Mort Smedley, a long-term community recovery specialist with the Federal Emergency Management Agency, told board members that Dover and Wilmington, the Mount Snow area, was selected as one of two communities in Vermont to receive federal economic development assistance in the wake of Tropical Storm Irene. “One of the things we do is come in and help with the economic development aspects of recovery,” Smedley said. “Wilmington, Dover, and Mount Snow are tied together, so we thought it would be advantageous to get all three in our study.”
Smedley will be partnered with Matt Suchodolski, an economic development specialist with the US Department of Commerce Economic Development Administration. Suchodolski’s two-month deployment to the area may be seen as a major economic development coup; regional economic development groups such as SEVEDS have been soliciting US EDA attention.
Suchodolski said his role will be in the “initial groundwork” of creating an economic development study with FEMA. He described a three-step process with three meetings. At the first community meeting, economic development specialists would gather information about the community and its needs after Irene. The result of the meeting would be a “strengths, weaknesses, opportunities, and threats” (SWOT) analysis, and an implementation report. The second meeting would gather together various economic resources, from state and local agencies and groups to the creator of the local bitown plan, John Mullin. In fact, Suchodolski said the so-called “Mullin Report” would be a “springboard” for their post-Irene study. “That was a long term plan,” Suchodolski said. “The effort here is to engage with the community so a clear set of steps can be put in place in response to Irene.”
The result of the meeting would be a compilation of resources, a permitting guide, and a list of funding resources.
The third community meeting would be a summary and review of previous work, as well as a presentation and discussion of economic development goals. Within three weeks of the final meeting, the team would produce a final report.
“What’s it going to cost us?” asked board member William “Buzzy” Buswell.
“Nothing,” said Smedley, “all you have to do is pass a motion tonight.”
“And you’ll work with (Dover Economic Specialist Ken Black and economic development assistant Linda Anelli)?” Buswell asked.
“Absolutely,” said Suchodolski. “We’re here at your pleasure.”
Board members unanimously approved the federal help. On Wednesday, Smedley and Suchodolski presented the same offer to the Wilmington Selectboard. Like Dover, Wilmington board members also welcomed the economic development assistance.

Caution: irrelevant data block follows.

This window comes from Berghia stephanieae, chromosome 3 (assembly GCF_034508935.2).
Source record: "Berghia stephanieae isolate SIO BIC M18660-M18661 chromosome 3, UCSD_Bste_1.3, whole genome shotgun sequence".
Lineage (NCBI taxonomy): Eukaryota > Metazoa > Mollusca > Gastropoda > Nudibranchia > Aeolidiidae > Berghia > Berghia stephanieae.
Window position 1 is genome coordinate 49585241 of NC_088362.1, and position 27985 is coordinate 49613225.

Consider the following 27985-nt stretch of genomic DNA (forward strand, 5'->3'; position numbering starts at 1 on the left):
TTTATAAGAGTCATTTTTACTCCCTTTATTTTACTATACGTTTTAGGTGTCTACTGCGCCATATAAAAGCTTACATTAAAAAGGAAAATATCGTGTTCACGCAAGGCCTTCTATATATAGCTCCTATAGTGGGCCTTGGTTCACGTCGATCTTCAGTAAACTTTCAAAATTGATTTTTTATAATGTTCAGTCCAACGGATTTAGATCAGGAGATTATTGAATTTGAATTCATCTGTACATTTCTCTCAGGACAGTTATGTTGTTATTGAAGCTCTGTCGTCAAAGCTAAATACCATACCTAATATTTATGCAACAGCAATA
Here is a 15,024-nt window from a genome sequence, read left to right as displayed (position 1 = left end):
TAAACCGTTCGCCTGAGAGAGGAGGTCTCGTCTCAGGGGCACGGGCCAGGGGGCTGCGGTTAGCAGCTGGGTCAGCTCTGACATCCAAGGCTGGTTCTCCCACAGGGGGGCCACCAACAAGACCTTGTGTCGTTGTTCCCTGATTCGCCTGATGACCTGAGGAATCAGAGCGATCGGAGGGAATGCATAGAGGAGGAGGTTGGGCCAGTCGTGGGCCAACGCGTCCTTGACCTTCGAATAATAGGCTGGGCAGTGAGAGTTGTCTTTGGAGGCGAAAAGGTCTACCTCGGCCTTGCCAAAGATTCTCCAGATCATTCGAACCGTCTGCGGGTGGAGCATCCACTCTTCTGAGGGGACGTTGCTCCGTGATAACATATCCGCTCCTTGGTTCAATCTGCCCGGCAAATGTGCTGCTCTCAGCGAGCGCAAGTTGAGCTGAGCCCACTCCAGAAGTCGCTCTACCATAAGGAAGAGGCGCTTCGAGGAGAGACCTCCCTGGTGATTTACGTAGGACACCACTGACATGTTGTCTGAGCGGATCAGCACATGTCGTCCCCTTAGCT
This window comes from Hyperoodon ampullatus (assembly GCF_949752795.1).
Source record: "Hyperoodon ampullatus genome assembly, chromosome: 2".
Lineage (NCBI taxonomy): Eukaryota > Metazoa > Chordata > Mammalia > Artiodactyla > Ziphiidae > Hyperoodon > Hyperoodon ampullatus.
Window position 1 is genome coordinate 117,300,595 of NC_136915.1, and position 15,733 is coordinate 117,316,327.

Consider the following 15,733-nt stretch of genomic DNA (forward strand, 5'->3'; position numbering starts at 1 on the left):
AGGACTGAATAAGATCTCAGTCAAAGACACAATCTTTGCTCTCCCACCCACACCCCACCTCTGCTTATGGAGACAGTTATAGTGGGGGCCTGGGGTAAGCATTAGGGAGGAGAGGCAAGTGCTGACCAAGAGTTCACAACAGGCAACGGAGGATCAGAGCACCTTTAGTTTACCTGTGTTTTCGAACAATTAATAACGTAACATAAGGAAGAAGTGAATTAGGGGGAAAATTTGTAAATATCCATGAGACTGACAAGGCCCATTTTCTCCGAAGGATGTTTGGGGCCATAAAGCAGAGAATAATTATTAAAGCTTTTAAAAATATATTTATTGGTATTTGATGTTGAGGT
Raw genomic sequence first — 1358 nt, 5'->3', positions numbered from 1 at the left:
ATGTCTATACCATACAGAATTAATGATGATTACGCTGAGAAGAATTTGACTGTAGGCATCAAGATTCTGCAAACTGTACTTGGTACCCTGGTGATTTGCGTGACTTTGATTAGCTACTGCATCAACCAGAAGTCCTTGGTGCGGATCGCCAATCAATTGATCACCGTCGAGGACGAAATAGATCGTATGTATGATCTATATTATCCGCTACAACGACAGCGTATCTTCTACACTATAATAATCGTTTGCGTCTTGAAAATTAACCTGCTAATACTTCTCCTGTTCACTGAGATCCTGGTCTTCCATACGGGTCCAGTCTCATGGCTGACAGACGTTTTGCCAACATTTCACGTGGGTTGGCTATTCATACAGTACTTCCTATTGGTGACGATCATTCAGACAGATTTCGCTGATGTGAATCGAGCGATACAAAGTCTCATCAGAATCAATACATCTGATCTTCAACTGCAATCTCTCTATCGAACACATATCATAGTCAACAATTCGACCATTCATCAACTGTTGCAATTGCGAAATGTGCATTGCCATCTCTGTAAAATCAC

In other economic development matters, Black told the board that he met with a technician regarding the feasibility of installing a wireless zone along Route 100, a project that would receive some state funding under the town’s designation under the E-Vermont program. But Black said there was a discrepancy between the equipment specifications that he had expected and those which was discussed at the meeting. “The unit they brought had an effective distance of 250 feet,” Black said. “When I looked at the specs on line, it said 400 meters, almost a quarter of a mile.” Black said the technician offered to phone the company and investigate the discrepancy.
Black said the town could also opt for a more powerful wireless unit with a signal that would have the same effective distance, but would be less affected by trees and buildings. The upgraded units are $200 more than the units the state would pay for, Black said. “We’d need 10 of the units at $700 each, the state grant would pay for four, so there would be six at our cost.”
The units would be mounted on buildings along the Route 100 corridor. Board members asked Black to develop a written agreement with building owners who agree to host the units.
Anelli asked the board to approve $2,000 for holiday lights to be used on municipal property as part of the valleywide Bright Lights effort. This year the Bright Lights campaign, once a Dover Economic Development Committee project, has been expanded to include other towns. Anelli noted that communities from Readsboro to Wardsboro would be participating.
Buswell encouraged Anelli to create a bigger town display, and raised the requested amount to $5,000. The board passed Buswell’s motion unanimously.